Americans’ wealth took a nosedive early this year as the stock market plummeted.
The net worth of households and nonprofit organizations dropped $0.5 trillion to $149.3 trillion in the first quarter, according to Federal Reserve Bank data released Thursday. That’s a notable turnaround from the robust gains in wealth that began in mid-2020, fueled by skyrocketing prices of homes and equities.
The first-quarter decline reflects the swoon in the stock market earlier this year, which slashed $3 trillion from the value of directly and indirectly held corporate equities. The total value of these holdings was $46.3 trillion in the first quarter, making it one of households’ largest assets.
The Dow and the S&P 500 each dropped nearly 5% in the first three months, while the Nasdaq plummeted nearly 9%. It was the worst quarterly performance for the markets since the first quarter of 2020 when the Covid-19 pandemic upended the US economy.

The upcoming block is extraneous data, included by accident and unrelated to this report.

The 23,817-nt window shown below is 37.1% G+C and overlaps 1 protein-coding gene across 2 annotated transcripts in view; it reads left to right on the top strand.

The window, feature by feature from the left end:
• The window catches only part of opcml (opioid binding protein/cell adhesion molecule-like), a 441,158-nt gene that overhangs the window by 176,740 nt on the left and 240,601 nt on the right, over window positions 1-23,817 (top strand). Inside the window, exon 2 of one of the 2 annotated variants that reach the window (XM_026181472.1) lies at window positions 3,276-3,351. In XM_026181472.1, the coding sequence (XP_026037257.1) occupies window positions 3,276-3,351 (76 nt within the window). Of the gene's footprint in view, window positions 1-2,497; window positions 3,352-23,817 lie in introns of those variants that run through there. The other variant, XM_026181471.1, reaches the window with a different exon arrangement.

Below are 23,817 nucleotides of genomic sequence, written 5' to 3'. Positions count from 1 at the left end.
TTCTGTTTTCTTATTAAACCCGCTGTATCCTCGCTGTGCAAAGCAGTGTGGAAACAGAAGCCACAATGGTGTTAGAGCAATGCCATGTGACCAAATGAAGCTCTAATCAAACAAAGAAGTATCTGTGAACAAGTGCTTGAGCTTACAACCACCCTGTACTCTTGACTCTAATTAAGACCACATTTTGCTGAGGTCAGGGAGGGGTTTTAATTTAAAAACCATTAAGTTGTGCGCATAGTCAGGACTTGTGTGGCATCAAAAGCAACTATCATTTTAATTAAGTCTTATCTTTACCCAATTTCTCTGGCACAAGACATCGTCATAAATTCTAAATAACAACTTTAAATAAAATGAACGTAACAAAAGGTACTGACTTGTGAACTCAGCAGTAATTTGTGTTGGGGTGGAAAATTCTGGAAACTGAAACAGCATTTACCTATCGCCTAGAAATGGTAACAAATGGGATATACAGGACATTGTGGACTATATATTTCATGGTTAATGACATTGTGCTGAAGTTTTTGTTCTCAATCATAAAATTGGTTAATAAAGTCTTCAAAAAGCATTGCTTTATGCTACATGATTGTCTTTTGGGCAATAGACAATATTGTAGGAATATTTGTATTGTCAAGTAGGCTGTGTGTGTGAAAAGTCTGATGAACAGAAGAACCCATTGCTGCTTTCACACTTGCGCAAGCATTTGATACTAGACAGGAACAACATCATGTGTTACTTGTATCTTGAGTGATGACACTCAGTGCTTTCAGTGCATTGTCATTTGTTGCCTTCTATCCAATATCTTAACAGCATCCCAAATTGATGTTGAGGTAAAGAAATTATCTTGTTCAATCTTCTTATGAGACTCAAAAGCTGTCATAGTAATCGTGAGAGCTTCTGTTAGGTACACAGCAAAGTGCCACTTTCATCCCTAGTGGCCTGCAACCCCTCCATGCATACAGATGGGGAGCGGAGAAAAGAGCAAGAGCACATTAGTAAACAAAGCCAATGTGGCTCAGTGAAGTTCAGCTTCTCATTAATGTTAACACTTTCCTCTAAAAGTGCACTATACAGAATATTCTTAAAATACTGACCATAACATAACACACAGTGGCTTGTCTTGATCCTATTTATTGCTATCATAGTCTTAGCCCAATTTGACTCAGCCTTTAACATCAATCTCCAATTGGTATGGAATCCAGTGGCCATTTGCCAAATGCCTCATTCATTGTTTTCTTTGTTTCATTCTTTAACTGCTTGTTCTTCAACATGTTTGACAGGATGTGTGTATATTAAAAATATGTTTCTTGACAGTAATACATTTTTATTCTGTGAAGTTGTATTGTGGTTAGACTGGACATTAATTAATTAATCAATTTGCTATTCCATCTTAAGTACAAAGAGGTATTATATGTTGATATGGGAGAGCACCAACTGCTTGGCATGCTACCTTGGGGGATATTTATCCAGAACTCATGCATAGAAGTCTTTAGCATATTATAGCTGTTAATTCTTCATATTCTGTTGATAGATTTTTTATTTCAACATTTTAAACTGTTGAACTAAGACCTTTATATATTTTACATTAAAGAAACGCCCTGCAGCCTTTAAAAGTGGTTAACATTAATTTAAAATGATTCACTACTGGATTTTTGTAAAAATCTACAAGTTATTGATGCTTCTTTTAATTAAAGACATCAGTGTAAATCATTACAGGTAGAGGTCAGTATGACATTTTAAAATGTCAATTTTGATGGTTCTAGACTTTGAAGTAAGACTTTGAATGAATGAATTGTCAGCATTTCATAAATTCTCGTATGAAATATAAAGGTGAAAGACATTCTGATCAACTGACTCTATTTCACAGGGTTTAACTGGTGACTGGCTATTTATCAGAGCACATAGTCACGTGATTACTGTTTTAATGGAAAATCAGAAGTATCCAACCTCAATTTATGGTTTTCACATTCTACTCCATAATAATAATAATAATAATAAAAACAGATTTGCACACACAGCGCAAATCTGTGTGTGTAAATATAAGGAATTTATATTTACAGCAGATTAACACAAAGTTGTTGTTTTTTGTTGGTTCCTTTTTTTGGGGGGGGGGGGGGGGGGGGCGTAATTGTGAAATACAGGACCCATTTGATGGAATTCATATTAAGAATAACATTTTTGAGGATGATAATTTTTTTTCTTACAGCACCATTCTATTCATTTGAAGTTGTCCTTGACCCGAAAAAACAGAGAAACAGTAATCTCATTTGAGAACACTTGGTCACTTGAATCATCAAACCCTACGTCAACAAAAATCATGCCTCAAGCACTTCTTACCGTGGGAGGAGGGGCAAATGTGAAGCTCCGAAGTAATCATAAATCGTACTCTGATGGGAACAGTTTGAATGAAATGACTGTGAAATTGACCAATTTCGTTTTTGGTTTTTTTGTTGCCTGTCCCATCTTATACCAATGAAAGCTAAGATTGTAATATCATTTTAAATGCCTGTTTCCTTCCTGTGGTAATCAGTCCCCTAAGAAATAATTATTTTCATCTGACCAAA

Weighing on the market this year have been Russia’s invasion of Ukraine, surging oil prices, soaring inflation, interest rate hikes by the Federal Reserve and continued concern about the Covid-19 pandemic.
But the decline in equities was partially offset by a $1.7 trillion increase in the value of real estate and a continued high rate of personal saving, the Fed said. Households and nonprofits held $44.1 trillion in real estate assets.
The ratio of household net worth to disposable income remained near its record high and continues to be far above its pre-pandemic level in 2019.
Meanwhile, household debt grew at an annual pace of 8.3%, reflecting strong growth in both home mortgages and consumer credit, the Fed said.
The continued rise in home prices prompted an 8.6% increase in mortgage debt. Americans also borrowed more on their credit cards and took out more auto loans, leading consumer credit to jump 8.7%.